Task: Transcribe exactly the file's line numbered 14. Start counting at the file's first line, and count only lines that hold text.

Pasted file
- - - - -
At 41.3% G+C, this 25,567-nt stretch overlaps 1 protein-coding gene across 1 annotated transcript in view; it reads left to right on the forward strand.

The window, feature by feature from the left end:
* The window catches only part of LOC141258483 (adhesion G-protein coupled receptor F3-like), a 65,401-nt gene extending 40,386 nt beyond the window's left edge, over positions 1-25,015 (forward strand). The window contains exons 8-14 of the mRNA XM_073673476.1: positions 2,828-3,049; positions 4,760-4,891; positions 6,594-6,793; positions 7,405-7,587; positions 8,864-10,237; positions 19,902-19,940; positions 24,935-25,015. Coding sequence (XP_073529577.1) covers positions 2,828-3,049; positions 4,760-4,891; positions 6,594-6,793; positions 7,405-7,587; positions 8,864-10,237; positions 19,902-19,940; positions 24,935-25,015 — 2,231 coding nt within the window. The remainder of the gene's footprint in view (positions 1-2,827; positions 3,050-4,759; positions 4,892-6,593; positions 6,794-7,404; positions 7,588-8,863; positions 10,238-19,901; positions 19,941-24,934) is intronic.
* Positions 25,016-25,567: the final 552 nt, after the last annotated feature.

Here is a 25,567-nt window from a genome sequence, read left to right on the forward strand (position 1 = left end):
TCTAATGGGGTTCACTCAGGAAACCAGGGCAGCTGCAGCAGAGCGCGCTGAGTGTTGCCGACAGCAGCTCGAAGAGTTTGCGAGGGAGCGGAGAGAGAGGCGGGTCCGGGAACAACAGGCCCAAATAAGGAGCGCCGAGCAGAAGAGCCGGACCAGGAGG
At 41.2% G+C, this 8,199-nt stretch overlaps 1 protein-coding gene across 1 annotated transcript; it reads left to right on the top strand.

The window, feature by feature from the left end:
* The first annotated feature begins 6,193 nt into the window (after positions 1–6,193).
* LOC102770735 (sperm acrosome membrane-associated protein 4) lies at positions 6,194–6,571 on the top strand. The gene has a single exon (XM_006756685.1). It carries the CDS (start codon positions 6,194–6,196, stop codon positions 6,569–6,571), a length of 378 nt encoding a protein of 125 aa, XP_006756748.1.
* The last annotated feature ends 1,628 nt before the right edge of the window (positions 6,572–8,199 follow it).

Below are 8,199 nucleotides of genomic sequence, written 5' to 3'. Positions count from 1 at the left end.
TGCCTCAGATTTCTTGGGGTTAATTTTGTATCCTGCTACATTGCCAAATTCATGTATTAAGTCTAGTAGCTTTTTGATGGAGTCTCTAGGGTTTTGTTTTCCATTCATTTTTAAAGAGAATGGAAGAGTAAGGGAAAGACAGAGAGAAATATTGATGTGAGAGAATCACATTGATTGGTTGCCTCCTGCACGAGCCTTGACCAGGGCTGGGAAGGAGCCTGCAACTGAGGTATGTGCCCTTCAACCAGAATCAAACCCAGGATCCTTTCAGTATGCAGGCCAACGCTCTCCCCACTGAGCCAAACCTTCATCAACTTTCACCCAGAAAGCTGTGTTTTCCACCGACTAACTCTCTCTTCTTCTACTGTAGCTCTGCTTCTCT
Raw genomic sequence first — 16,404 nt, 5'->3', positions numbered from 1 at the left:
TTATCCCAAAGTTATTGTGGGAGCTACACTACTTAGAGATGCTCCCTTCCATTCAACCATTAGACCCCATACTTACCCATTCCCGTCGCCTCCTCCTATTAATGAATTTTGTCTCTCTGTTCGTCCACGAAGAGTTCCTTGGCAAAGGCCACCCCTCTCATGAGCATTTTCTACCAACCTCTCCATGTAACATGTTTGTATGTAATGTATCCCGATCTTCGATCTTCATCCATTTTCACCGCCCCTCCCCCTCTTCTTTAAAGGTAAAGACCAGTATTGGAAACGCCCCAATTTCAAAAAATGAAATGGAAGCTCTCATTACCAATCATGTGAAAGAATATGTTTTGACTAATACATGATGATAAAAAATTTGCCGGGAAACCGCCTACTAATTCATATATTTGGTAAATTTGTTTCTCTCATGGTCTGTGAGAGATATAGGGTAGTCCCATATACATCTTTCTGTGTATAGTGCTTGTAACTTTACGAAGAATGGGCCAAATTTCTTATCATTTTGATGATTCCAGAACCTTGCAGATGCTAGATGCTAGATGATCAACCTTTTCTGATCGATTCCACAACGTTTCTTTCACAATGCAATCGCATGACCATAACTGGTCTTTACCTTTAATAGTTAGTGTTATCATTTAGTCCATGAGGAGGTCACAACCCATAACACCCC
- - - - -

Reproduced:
Raw genomic sequence first — 16,404 nt, 5'->3', positions numbered from 1 at the left: